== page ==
Marian Wezenbeek talks about what she has learned at the mid-point of Silver Starters, an Aegon-backed free learning program that helps people aged 50-plus on the road to launching their own businesses.
What's it like to follow online course during lockdown?
Marian: I like it very much. I enjoy working independently and having a certain freedom. The Silver Starters online program allows you to decide for yourself when you do the course work. It is even alright to get a little bit behind due to external circumstances; It's up to me to make the time to catch up or get ahead.
I must say that a few years ago I took a "physical" course for a number of evenings. The contact with fellow students and teachers was also very nice. There are certainly advantages of both types of interaction, but my personal preference is for an online course.
What has been the most interesting part of Silver Starters so far?
Marian: I have really enjoyed the module in which we explored "the person as an entrepreneur". It makes you explore lots of questions such as what type am I? and Does entrepreneurship suit me? We are old enough to know ourselves somewhat, but the tests make that even clearer.
There were also modules that introduced me to new concepts. For instance, I had never heard of the Business Model Canvas. I now know it is a very useful way to chart the essential elements of your business idea on one page.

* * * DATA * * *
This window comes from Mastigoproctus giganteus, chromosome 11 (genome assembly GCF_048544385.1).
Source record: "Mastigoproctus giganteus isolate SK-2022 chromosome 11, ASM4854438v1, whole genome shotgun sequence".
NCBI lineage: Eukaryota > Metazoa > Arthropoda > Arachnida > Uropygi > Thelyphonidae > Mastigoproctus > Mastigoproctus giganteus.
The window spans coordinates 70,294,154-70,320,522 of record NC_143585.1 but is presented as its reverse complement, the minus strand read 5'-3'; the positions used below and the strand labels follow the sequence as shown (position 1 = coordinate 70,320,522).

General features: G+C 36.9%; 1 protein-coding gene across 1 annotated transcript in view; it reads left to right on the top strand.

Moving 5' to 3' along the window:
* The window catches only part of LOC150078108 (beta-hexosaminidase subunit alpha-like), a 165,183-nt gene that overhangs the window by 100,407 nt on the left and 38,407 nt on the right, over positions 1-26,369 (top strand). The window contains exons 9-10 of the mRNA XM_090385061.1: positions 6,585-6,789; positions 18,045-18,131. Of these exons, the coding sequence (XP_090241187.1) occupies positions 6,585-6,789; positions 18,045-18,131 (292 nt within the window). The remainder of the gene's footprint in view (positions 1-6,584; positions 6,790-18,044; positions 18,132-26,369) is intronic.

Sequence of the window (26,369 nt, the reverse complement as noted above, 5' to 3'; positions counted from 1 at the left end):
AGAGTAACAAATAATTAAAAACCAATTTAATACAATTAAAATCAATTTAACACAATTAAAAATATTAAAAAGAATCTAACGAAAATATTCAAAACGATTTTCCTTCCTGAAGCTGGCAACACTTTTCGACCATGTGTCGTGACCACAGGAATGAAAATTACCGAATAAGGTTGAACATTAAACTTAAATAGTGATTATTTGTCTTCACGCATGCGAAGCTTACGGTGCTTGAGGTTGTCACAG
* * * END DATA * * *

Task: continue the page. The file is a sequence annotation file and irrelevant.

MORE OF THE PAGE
Have you run into any problems during the course?
Marian: I haven't. Silver Starters is a demanding program, but fortunately I have quite a lot of time on my hands. For other people who also have a job, it seems like a lot to take on.
Does contact with your coach and fellow participants benefit you?
Marian: Yes. It is certainly useful and nice to speak to other participants and my coach once a week. We all have different business plans. But I am also in contact with a fellow Silver Starter with roughly the same idea who, like me, lives in Leiden.
What do you hope to learn during the program?
Marian: I still have lingering doubts whether I am "entrepreneurial" enough. I think my idea is would be a shame to pass up. On the other hand, I am not sure yet that I am ready to "go all the way" in terms of time or energy. I am still working on the answer to this question.
Have you changed your business idea since starting the learning program?
Marian: An important insight has been that I should primarily focus on the customer's problem rather than my solution. I was particularly focused on practical solutions for people who want to split their home and rent out the floor (floor plan, permit, financing, etc.). But for the customer, social and emotional issues may be even more important. I think I should focus more on those issues.